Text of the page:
Overview

Cryoglobulins are abnormal proteins in the blood. If you have cryoglobulinemia (kry-oh-glob-u-lih-NE-me-uh), these proteins clump together in the cold. This causes the plasma to become thick like maple syrup and deposit clumps in blood vessels.

Cryoglobulinemia tends to be a condition that occurs in people over 50 years of age. Most people with cryoglobulinemia won't experience symptoms. But if you have moderate to severe disease, you may experience blocked arteries and damage to your skin, joints, muscles, nerves, kidneys and liver. The course of the disease will vary, depending on the severity. Symptoms may come and go. For some people, cold temperatures may cause flare-ups.

No one knows exactly what causes cryoglobulinemia. Depending on the type you have, it may be associated with one of a number of conditions, such as hepatitis C infection, multiple myeloma and autoimmune disease.

Cryoglobulinemia care at Mayo Clinic

Dec. 17, 2014
References
  1. Greer JP, et al. Wintrobe's Clinical Hematology. 13th ed. Philadelphia: Wolters Kluwer Health Lippincott Williams & Wilkins; 2014.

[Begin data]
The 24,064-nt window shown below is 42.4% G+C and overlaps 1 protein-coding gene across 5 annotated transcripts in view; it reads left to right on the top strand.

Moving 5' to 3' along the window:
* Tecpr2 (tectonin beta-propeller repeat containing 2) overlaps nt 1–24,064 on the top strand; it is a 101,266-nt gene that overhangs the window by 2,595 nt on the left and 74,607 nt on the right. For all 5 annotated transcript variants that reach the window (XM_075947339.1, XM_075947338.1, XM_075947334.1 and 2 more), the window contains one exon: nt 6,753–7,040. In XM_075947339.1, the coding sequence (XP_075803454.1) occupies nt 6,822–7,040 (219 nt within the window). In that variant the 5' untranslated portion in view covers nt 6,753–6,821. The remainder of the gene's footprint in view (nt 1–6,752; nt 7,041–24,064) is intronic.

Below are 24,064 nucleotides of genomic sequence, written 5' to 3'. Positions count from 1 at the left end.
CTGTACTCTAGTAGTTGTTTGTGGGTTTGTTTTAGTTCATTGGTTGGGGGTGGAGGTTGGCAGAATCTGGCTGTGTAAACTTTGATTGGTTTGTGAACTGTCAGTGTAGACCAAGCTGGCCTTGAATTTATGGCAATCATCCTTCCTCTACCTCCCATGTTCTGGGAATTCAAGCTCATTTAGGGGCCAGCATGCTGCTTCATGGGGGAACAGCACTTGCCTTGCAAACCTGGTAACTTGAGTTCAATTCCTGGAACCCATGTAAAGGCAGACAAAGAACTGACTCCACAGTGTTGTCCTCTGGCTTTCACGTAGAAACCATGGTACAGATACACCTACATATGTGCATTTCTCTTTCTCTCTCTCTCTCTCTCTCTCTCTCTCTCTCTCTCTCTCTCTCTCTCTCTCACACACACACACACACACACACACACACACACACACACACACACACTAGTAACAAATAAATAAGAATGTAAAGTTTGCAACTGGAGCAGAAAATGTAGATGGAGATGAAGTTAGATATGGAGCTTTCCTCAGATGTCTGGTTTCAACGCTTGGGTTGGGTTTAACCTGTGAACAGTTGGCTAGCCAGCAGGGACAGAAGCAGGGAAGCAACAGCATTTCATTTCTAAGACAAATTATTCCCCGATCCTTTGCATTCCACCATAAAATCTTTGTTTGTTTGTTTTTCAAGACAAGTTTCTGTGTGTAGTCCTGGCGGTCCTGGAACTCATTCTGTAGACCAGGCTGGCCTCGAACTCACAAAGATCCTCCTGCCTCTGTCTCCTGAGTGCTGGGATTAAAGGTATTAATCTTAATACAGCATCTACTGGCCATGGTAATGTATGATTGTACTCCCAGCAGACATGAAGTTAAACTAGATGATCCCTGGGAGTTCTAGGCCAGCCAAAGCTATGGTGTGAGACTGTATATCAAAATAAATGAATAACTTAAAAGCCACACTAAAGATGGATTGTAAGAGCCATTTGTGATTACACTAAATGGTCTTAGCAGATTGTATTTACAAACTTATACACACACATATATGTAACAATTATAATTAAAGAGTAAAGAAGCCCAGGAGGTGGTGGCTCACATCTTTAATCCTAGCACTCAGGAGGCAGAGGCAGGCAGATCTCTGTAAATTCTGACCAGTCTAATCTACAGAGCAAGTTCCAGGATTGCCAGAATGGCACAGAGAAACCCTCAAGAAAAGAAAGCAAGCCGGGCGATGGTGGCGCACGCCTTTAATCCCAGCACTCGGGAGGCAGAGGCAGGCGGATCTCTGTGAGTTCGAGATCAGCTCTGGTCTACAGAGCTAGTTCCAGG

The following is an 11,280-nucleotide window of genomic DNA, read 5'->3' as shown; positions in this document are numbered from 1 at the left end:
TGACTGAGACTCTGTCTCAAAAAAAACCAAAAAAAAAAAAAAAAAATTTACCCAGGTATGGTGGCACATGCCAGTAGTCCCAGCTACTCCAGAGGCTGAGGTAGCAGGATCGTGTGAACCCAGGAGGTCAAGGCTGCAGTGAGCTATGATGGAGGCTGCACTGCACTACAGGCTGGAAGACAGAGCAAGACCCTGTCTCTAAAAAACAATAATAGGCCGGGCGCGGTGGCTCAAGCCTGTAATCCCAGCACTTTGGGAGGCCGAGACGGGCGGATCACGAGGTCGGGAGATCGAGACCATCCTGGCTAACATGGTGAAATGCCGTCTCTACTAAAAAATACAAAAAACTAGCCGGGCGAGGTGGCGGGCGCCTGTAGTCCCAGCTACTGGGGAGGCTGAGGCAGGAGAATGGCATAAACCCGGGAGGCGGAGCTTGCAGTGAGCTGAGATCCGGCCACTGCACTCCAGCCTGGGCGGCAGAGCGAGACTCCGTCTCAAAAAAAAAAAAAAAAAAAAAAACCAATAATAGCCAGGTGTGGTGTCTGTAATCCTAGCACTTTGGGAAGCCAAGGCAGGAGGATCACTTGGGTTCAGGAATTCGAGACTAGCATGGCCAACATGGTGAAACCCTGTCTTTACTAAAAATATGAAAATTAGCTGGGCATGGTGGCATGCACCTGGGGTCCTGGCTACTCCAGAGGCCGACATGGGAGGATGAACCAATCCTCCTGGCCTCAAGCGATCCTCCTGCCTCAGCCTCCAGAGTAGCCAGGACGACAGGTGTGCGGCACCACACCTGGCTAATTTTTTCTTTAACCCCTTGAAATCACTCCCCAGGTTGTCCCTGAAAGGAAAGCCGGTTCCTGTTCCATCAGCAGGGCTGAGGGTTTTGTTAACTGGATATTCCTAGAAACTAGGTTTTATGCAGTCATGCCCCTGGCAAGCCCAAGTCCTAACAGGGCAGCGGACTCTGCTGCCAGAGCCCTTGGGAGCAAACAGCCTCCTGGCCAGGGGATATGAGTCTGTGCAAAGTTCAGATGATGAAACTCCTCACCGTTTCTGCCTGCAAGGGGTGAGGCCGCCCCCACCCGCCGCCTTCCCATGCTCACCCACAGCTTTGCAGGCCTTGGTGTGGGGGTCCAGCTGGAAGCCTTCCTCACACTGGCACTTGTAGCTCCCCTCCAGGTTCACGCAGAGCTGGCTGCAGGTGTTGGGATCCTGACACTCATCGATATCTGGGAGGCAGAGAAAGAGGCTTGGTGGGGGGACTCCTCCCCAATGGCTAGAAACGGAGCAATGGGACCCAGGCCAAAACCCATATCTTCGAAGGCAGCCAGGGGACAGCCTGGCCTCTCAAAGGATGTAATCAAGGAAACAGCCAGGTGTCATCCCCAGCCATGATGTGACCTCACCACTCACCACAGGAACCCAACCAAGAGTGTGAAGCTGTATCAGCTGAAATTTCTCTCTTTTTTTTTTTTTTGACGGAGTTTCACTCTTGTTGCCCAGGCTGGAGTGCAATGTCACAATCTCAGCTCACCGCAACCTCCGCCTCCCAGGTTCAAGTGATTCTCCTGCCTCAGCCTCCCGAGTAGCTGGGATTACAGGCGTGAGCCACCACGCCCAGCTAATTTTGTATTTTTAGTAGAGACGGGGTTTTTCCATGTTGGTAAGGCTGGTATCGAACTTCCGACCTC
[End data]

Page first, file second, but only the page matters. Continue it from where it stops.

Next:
2. AskMayoExpert. Cryoglobulins. Rochester, Minn.: Mayo Foundation for Medical Education and Research; 2014.
  3. Bryce A, et al. Shining a warm light on cryoglobulinemia. Oncology. 2013;27:1116. http://www.cancernetwork.com/hematologic-malignancies/shining-warm-light-cryoglobulinemia. Accessed Sept. 24, 2014.
  4. Dammacco F, et al. Therapy for hepatitis C virus — Related cryoglobulinemic vasculitis. New England Journal of Medicine. 2013;369:1035.
  5. Gertz MA (expert opinion). Mayo Clinic, Rochester, Minn. Dec. 8, 2011.
  6. Ramos-Casals M, et al. The cryoglobulinemias. The Lancet 2012;379:348.
  7. Gertz MA. Baby, it's cold outside! Blood. 2012;119:5943.
  8. Retamozo S, et al. Cryoglobulinemic disease. Oncology. 2013:27:1098. http://www.cancernetwork.com/oncology-journal/cryoglobulinemic-disease. Accessed Oct. 14, 2014.